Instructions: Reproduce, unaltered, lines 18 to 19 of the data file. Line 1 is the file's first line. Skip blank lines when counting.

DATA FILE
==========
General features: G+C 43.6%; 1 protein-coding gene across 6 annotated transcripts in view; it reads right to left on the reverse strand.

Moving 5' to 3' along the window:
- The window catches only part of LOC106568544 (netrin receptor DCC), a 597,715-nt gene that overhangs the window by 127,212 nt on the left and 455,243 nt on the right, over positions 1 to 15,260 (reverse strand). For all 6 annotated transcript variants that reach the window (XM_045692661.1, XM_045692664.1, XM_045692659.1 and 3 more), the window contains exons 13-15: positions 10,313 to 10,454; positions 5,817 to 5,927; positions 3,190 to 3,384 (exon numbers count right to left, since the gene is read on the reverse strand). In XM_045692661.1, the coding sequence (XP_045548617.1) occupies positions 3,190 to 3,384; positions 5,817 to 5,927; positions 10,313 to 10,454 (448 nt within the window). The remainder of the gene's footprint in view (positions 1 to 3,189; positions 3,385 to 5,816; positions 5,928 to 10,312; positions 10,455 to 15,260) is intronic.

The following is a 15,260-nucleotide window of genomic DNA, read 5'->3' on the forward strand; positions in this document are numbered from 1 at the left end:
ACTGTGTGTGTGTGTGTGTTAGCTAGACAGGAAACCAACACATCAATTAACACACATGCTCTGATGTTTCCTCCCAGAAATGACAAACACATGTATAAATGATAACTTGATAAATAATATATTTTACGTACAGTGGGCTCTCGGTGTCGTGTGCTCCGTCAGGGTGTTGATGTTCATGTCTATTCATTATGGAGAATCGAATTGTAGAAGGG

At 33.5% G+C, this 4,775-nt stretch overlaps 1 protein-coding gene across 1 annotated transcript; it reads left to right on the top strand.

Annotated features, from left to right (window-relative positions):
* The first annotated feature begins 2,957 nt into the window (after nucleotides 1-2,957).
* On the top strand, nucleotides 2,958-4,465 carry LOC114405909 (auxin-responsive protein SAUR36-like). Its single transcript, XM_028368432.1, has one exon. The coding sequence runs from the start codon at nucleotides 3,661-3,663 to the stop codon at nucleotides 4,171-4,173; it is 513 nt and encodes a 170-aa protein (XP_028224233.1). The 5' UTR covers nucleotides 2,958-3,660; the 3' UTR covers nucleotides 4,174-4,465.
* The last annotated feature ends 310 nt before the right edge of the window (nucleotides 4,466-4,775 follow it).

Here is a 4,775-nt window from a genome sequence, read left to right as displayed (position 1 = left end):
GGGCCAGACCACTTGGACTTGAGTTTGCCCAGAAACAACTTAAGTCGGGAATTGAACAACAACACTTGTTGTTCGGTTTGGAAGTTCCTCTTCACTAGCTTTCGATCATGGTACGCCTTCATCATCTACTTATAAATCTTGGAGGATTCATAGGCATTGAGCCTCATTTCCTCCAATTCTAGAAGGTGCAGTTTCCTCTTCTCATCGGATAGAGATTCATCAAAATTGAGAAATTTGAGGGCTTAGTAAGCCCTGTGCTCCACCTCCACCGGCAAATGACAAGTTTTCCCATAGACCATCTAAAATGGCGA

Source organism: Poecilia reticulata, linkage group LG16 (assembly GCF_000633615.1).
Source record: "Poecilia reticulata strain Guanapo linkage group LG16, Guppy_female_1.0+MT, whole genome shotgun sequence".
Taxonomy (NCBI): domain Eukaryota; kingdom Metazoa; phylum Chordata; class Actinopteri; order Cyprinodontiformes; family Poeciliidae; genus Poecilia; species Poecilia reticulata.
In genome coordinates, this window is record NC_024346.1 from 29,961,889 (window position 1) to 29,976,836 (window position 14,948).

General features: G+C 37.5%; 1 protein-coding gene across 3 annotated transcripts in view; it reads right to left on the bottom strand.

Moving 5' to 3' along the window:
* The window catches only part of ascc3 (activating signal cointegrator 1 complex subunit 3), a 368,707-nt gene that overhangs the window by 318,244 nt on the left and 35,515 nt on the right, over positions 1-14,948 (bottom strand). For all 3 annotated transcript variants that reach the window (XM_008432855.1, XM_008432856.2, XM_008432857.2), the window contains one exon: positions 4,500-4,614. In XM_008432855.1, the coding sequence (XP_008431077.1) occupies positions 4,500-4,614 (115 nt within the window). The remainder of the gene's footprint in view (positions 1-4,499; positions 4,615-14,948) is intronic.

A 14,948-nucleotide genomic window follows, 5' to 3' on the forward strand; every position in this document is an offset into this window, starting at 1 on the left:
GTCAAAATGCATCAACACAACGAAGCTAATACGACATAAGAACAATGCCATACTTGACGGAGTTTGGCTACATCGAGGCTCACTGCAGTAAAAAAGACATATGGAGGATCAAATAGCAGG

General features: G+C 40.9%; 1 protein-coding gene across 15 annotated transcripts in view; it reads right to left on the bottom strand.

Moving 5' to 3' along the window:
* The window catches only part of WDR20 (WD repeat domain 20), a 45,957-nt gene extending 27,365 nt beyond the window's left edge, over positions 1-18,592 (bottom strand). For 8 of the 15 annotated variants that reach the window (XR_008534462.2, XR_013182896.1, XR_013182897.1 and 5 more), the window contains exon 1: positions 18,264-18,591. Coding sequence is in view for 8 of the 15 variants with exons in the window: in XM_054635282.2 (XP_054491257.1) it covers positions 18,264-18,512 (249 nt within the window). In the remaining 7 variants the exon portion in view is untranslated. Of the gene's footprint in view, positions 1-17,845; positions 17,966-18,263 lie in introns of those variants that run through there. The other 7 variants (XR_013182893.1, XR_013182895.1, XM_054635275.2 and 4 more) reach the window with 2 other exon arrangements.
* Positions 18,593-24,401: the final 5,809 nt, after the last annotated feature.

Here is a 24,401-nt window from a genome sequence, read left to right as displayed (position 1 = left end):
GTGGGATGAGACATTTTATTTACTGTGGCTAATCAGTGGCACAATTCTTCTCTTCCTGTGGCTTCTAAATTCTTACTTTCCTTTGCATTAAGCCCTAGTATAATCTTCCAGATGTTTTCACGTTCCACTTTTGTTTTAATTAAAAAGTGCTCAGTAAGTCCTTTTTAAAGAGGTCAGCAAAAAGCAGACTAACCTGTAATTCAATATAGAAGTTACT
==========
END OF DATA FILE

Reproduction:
Moving 5' to 3' along the window:
* The window catches only part of ascc3 (activating signal cointegrator 1 complex subunit 3), a 368,707-nt gene that overhangs the window by 318,244 nt on the left and 35,515 nt on the right, over positions 1-14,948 (bottom strand). For all 3 annotated transcript variants that reach the window (XM_008432855.1, XM_008432856.2, XM_008432857.2), the window contains one exon: positions 4,500-4,614. In XM_008432855.1, the coding sequence (XP_008431077.1) occupies positions 4,500-4,614 (115 nt within the window). The remainder of the gene's footprint in view (positions 1-4,499; positions 4,615-14,948) is intronic.